I am beyond thrilled to welcome the ever-so-fascinating Dharma Kelleher to be my Tell Me Your Story guest this month, because does she ever have stories to tell. Dharma writes action-driven thrillers that explore the complexities of social and criminal justice in a world that favors the privileged. She is one of the only openly transgender authors in the crime fiction genre. Dharma lives in Arizona with her wife and a black cat named Mouse. Learn more about Dharma and her work at https://dharmakelleher.com.
Even If My Voice Shakes
“Leave safety behind. Put your body on the line. Stand before the people you fear and speak your mind—even if your voice shakes. When you least expect it, someone may actually listen to what you have to say. Well-aimed slingshots can topple giants. And do your homework.”
— Maggie Kuhn, founder of the Gray Panthers
“If you are neutral in situations of injustice, you have chosen the side of the oppressor. If an elephant has its foot on the tail of a mouse, and you say that you are neutral, the mouse will not appreciate your neutrality.”
— Bishop Desmond Tutu
The worst author marketing advice I ever received was “Don’t be political online. You’ll alienate half your potential readers.” At first blush, it may make sense. But really what it does is enforce the status quo of the white patriarchy and silence voices speaking out for civil rights. And for people like me, silence equals death, as ACT-UP so rightly stated in the 1980s.
Let me explain.
I first fell in love with writing when I was a teenager, tapping out short stories on a manual Smith Corona typewriter back in the late 1970s. I dreamed of becoming a published novelist and spent hours at the local library (where I eventually got my first job) pouring over the latest copy of Writer’s Market.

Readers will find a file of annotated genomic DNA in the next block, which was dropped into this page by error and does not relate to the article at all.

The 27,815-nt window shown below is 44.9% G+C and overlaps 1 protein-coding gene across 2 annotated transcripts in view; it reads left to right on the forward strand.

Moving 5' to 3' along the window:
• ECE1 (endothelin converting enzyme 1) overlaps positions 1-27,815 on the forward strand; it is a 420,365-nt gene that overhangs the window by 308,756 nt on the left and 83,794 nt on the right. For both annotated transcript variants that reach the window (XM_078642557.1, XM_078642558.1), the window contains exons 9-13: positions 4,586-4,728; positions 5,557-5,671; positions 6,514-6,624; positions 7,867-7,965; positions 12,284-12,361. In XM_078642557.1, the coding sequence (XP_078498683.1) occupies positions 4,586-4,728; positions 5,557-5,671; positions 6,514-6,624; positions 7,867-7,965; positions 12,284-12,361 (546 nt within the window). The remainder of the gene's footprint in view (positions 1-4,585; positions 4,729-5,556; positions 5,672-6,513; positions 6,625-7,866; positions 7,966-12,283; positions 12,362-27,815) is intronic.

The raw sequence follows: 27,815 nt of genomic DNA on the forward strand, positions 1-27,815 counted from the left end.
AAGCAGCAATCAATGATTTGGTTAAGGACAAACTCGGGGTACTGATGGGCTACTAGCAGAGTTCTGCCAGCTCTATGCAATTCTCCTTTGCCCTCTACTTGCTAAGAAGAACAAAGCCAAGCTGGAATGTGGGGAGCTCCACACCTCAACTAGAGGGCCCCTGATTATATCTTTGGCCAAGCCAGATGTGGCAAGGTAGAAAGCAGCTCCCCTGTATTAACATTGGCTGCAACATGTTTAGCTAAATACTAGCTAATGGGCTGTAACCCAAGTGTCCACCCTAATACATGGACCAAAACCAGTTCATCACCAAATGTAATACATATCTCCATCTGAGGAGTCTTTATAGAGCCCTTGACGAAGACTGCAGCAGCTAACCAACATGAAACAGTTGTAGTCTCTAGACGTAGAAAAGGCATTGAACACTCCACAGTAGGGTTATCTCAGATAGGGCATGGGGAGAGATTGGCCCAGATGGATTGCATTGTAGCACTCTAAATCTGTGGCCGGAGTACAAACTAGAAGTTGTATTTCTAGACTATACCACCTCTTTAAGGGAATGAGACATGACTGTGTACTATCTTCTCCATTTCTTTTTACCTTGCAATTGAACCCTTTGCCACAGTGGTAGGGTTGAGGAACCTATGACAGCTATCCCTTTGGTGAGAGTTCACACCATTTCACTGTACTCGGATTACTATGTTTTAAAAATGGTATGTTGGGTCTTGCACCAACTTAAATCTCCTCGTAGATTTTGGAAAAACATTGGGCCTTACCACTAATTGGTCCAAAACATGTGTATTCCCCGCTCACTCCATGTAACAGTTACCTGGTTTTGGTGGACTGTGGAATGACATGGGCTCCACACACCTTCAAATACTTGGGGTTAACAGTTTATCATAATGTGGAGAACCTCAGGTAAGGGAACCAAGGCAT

But my author career was sidelined when, shortly after college, I came out as transgender. It was something I had known since I was five, though at that age I did not know the term transgender or even transsexual. But in the late 1980s and early 1990s, I came out first to myself and then to the world.
And I lost everything. My marriage, my family, my home, my job, and my church. I did whatever I had to in order to survive. Some of it illegal.
Decades later, I once again discovered my joy of writing through the annual event known as National Novel Writing Month. I spent another eight years honing my craft before one of the Big Five published my debut novel, Iron Goddess, a crime thriller about a lesbian outlaw biker.
One challenge I faced was that publishers kept coming back with “We love this book, but don’t know how to market it.” My agent and I agreed that this was code for “If your book featured a straight man instead of a lesbian protagonist, we’d snap it up in a heartbeat.”
After my publisher opted not to extend the contract beyond the original two-book deal, I made a tough decision.
While I enjoyed writing about a cisgender lesbian antihero, I really wanted to write crime thrillers with a transgender main character. I wanted people like me represented on the pages. I wasn’t looking to write coming out stories or transition stories or romance. Just hardcore thrillers where the protagonist happens to be trans.